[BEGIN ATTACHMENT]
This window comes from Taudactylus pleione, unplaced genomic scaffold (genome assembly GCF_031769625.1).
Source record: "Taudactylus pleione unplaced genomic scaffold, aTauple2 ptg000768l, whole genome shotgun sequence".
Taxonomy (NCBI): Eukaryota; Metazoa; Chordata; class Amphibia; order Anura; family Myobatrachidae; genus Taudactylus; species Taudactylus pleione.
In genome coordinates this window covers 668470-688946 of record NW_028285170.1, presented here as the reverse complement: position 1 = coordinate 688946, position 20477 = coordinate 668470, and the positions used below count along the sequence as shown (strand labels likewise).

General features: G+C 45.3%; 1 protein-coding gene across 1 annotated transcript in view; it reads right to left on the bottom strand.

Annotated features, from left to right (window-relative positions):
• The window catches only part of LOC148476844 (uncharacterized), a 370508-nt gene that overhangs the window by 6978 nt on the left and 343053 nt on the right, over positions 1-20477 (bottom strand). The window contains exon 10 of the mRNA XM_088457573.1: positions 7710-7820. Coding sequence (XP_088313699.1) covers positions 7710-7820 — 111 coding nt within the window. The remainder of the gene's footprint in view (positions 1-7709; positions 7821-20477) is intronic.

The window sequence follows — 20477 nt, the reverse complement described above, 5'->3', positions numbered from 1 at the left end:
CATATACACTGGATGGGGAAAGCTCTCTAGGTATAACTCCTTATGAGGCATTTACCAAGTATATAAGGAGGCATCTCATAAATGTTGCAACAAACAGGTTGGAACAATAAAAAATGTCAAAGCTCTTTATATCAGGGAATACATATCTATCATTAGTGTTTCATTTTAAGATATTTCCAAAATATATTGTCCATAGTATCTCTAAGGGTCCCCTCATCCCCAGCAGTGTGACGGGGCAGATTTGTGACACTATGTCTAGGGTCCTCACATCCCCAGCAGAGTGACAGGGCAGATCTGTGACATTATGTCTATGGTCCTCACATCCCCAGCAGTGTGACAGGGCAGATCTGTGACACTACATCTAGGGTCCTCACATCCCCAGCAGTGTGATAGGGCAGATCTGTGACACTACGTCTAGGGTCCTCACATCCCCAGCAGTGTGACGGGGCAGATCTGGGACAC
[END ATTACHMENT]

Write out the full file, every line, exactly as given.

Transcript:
This window comes from Taudactylus pleione, unplaced genomic scaffold (genome assembly GCF_031769625.1).
Source record: "Taudactylus pleione unplaced genomic scaffold, aTauple2 ptg000768l, whole genome shotgun sequence".
Taxonomy (NCBI): Eukaryota; Metazoa; Chordata; class Amphibia; order Anura; family Myobatrachidae; genus Taudactylus; species Taudactylus pleione.
In genome coordinates this window covers 668470-688946 of record NW_028285170.1, presented here as the reverse complement: position 1 = coordinate 688946, position 20477 = coordinate 668470, and the positions used below count along the sequence as shown (strand labels likewise).

General features: G+C 45.3%; 1 protein-coding gene across 1 annotated transcript in view; it reads right to left on the bottom strand.

Annotated features, from left to right (window-relative positions):
• The window catches only part of LOC148476844 (uncharacterized), a 370508-nt gene that overhangs the window by 6978 nt on the left and 343053 nt on the right, over positions 1-20477 (bottom strand). The window contains exon 10 of the mRNA XM_088457573.1: positions 7710-7820. Coding sequence (XP_088313699.1) covers positions 7710-7820 — 111 coding nt within the window. The remainder of the gene's footprint in view (positions 1-7709; positions 7821-20477) is intronic.

The window sequence follows — 20477 nt, the reverse complement described above, 5'->3', positions numbered from 1 at the left end:
CATATACACTGGATGGGGAAAGCTCTCTAGGTATAACTCCTTATGAGGCATTTACCAAGTATATAAGGAGGCATCTCATAAATGTTGCAACAAACAGGTTGGAACAATAAAAAATGTCAAAGCTCTTTATATCAGGGAATACATATCTATCATTAGTGTTTCATTTTAAGATATTTCCAAAATATATTGTCCATAGTATCTCTAAGGGTCCCCTCATCCCCAGCAGTGTGACGGGGCAGATTTGTGACACTATGTCTAGGGTCCTCACATCCCCAGCAGAGTGACAGGGCAGATCTGTGACATTATGTCTATGGTCCTCACATCCCCAGCAGTGTGACAGGGCAGATCTGTGACACTACATCTAGGGTCCTCACATCCCCAGCAGTGTGATAGGGCAGATCTGTGACACTACGTCTAGGGTCCTCACATCCCCAGCAGTGTGACGGGGCAGATCTGGGACAC